‘The mindfulness session was wonderful, I often struggle to find people who I can listen to and relax with. The pace was just right and I felt completely relaxed, almost like I had just had a massage.’ Early Years Advisory Teacher

'I've been able to quieten the 'mind chatter' that keeps me awake at night.’ Supporting Families Keyworker

Over 11 weeks from April to July 2020, 18 sessions were delivered to 344 staff members (equating to approximately 50% of the Rochdale Children’s Services workforce). We consulted with staff afterwards to gain information on whether staff felt the sessions were useful and to gauge whether they would want the sessions to continue these results showed;  

  • 98% found the sessions useful.
  • 98% would attend sessions again, in any form of delivery, favouring conference calls.
  • 58% have continued with a personal mindfulness practice since.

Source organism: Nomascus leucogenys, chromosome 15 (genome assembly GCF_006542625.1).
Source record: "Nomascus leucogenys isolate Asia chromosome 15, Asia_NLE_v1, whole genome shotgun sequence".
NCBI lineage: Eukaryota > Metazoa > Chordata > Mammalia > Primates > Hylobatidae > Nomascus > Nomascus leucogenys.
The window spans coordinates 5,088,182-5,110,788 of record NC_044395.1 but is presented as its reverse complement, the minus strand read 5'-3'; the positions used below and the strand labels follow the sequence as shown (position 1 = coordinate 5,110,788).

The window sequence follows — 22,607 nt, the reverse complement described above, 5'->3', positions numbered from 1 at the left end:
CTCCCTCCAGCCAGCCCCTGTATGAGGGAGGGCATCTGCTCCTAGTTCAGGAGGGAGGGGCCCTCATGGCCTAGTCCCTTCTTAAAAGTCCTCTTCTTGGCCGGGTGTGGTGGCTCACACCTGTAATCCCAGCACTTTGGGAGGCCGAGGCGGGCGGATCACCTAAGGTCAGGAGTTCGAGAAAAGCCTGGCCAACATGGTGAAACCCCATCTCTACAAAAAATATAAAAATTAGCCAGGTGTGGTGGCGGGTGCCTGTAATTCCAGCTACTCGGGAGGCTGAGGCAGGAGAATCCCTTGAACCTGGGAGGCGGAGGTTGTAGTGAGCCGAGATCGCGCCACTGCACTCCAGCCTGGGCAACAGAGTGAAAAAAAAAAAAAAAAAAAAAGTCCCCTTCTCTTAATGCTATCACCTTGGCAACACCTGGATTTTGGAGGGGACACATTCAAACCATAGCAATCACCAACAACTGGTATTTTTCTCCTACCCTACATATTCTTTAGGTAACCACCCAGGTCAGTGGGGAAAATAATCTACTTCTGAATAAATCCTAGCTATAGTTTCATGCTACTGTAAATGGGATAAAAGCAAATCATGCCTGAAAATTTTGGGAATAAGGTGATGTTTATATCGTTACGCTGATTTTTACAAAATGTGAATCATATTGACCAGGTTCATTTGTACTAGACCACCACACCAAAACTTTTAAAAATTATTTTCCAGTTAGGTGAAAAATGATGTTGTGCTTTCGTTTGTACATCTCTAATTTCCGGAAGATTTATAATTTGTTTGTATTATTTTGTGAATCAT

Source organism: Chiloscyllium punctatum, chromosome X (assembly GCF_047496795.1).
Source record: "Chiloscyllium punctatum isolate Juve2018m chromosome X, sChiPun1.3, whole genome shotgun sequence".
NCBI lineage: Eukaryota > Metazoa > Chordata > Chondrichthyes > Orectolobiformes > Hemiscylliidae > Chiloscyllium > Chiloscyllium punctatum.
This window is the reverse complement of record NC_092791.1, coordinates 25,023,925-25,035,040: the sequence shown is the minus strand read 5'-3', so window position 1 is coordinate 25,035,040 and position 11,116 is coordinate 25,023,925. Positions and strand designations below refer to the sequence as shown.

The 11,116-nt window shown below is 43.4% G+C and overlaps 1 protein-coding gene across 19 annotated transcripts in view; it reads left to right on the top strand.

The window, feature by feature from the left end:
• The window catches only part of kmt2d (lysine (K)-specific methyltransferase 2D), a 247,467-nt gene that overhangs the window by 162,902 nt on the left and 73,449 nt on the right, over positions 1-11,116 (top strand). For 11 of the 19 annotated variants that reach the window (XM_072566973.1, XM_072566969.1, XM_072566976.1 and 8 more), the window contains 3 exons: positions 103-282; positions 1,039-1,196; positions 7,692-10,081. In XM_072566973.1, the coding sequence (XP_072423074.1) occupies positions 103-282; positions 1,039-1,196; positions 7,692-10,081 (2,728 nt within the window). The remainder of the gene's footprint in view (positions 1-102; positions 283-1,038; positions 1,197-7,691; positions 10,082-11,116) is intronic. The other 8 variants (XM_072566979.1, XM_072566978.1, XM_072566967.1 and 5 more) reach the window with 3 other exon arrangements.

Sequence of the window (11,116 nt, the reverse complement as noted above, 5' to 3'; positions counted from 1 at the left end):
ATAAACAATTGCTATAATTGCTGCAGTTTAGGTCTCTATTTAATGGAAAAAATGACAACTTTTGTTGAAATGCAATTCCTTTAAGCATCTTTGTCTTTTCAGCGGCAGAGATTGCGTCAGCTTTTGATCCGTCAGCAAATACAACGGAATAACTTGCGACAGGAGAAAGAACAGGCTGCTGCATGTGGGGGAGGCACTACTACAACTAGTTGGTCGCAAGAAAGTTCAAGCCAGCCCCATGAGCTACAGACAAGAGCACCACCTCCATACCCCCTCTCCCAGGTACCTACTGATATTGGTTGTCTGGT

Next steps

There are plans now for me to share these practices with the whole of the Rochdale Borough Council workforce from September 2020 onwards. These will include weekly zoom mindfulness meditations and separate zoom yoga sessions.

Other local authorities have also expressed interest in this work plus I am devising a workshop on dealing with stress in the workplace for newly qualified social workers.

Keep an eye out for some very relaxed practitioners in Rochdale Borough and beyond! It will be a pleasure to share this restorative practice wholeheartedly with colleagues.

If anyone is interested in finding out more or would like to help us to measure the impact of this future work my contact details are below.

Website - Yoga & Sound Healing
Email - yogawithgill@yahoo.co.uk / gill.parnell@rochdale.gov.uk.

Gill Parnell Jackson

Gill Parnell-Jackson

Gill Parnell-Jackson (BSc Hons Psychology) is Children’s Services Workforce Learning & Development Officer at Rochdale Borough Council. She has a background working with children, young people and their families in Education, Children’s Services and Local Safeguarding Children’s and Adult Partnerships. Gill also works freelance as a Yoga Teacher (British Wheel of Yoga trained) and as a Sound Healer for groups and one-to-one clients. She has been practising yoga since childhood and has 20 years yoga teaching experience.